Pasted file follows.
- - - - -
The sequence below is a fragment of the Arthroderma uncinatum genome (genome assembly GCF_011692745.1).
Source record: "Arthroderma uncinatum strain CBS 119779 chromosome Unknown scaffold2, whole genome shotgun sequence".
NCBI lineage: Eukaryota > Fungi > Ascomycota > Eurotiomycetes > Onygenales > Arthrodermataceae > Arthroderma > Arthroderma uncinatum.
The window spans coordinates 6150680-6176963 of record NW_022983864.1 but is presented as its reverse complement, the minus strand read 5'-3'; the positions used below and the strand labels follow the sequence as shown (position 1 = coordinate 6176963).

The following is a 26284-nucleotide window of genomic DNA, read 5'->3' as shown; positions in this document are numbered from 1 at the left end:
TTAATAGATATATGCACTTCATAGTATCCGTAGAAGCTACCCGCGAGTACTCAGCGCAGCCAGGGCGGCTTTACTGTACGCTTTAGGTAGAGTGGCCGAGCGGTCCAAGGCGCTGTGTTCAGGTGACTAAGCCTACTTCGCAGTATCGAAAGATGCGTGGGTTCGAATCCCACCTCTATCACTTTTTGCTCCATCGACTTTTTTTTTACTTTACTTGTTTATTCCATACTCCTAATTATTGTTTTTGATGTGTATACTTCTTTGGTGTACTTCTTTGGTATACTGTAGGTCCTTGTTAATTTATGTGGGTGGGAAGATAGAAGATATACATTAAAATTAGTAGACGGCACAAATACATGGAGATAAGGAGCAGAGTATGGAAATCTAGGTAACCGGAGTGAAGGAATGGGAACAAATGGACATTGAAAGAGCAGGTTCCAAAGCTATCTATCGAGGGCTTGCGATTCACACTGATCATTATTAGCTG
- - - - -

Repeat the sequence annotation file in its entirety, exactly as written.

The sequence below is a fragment of the Arthroderma uncinatum genome (genome assembly GCF_011692745.1).
Source record: "Arthroderma uncinatum strain CBS 119779 chromosome Unknown scaffold2, whole genome shotgun sequence".
NCBI lineage: Eukaryota > Fungi > Ascomycota > Eurotiomycetes > Onygenales > Arthrodermataceae > Arthroderma > Arthroderma uncinatum.
The window spans coordinates 6150680-6176963 of record NW_022983864.1 but is presented as its reverse complement, the minus strand read 5'-3'; the positions used below and the strand labels follow the sequence as shown (position 1 = coordinate 6176963).

The following is a 26284-nucleotide window of genomic DNA, read 5'->3' as shown; positions in this document are numbered from 1 at the left end:
TTAATAGATATATGCACTTCATAGTATCCGTAGAAGCTACCCGCGAGTACTCAGCGCAGCCAGGGCGGCTTTACTGTACGCTTTAGGTAGAGTGGCCGAGCGGTCCAAGGCGCTGTGTTCAGGTGACTAAGCCTACTTCGCAGTATCGAAAGATGCGTGGGTTCGAATCCCACCTCTATCACTTTTTGCTCCATCGACTTTTTTTTTACTTTACTTGTTTATTCCATACTCCTAATTATTGTTTTTGATGTGTATACTTCTTTGGTGTACTTCTTTGGTATACTGTAGGTCCTTGTTAATTTATGTGGGTGGGAAGATAGAAGATATACATTAAAATTAGTAGACGGCACAAATACATGGAGATAAGGAGCAGAGTATGGAAATCTAGGTAACCGGAGTGAAGGAATGGGAACAAATGGACATTGAAAGAGCAGGTTCCAAAGCTATCTATCGAGGGCTTGCGATTCACACTGATCATTATTAGCTG